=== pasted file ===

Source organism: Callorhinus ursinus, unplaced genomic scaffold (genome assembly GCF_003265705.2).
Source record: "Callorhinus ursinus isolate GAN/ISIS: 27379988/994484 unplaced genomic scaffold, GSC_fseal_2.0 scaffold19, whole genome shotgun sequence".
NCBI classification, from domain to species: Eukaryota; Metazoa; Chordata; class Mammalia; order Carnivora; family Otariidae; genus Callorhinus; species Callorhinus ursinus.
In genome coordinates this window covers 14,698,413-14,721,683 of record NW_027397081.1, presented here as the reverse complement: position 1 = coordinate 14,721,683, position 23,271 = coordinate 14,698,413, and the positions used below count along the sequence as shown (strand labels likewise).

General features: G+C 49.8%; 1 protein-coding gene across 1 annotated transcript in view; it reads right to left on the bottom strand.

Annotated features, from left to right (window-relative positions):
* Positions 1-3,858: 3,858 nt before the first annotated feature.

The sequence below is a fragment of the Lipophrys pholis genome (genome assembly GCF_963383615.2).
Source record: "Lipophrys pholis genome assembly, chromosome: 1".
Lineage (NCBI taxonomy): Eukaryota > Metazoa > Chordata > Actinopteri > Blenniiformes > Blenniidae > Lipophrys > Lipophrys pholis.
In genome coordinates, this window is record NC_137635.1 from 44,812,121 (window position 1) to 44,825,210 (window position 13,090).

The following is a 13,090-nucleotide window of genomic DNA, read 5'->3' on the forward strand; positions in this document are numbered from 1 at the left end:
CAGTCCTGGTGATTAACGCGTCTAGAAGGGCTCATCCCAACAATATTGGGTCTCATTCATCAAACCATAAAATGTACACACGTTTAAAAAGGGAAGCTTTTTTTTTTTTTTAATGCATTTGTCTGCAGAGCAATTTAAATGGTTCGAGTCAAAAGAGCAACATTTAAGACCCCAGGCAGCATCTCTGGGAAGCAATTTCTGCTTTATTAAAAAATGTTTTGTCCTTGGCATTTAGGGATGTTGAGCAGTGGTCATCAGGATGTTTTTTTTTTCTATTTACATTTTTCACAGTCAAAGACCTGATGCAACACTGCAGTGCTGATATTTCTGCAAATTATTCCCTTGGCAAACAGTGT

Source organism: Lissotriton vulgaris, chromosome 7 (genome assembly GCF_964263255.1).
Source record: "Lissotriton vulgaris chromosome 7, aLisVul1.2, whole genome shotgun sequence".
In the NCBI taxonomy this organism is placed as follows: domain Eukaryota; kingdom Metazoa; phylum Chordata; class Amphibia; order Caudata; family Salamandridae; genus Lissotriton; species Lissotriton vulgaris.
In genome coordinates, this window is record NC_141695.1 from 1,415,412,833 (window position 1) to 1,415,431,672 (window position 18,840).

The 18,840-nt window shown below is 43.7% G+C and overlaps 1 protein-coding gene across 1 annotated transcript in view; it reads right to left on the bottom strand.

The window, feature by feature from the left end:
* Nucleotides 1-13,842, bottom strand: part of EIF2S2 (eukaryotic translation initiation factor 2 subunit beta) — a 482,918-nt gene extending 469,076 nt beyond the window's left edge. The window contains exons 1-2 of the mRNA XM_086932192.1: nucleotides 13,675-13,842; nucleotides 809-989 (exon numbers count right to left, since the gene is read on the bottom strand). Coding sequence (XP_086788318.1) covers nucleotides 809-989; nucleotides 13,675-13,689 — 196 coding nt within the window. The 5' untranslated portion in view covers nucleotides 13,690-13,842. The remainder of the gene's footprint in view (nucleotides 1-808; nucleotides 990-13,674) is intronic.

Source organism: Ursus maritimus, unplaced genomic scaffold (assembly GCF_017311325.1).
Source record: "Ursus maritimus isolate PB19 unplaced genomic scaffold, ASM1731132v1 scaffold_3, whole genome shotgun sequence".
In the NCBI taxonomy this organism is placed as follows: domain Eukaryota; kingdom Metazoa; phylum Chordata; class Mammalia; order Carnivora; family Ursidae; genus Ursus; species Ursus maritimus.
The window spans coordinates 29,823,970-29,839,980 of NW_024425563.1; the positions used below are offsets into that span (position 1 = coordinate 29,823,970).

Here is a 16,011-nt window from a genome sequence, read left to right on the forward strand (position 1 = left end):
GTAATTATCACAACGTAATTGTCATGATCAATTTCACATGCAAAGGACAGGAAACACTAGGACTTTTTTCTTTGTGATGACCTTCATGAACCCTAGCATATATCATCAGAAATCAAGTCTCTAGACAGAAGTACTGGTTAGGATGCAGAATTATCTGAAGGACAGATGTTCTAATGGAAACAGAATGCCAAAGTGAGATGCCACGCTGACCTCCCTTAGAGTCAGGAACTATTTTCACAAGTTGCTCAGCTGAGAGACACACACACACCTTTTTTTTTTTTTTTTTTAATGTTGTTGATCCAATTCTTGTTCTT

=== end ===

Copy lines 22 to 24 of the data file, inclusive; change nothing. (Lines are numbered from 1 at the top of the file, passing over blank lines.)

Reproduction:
Source record: "Ursus maritimus isolate PB19 unplaced genomic scaffold, ASM1731132v1 scaffold_3, whole genome shotgun sequence".
In the NCBI taxonomy this organism is placed as follows: domain Eukaryota; kingdom Metazoa; phylum Chordata; class Mammalia; order Carnivora; family Ursidae; genus Ursus; species Ursus maritimus.
The window spans coordinates 29,823,970-29,839,980 of NW_024425563.1; the positions used below are offsets into that span (position 1 = coordinate 29,823,970).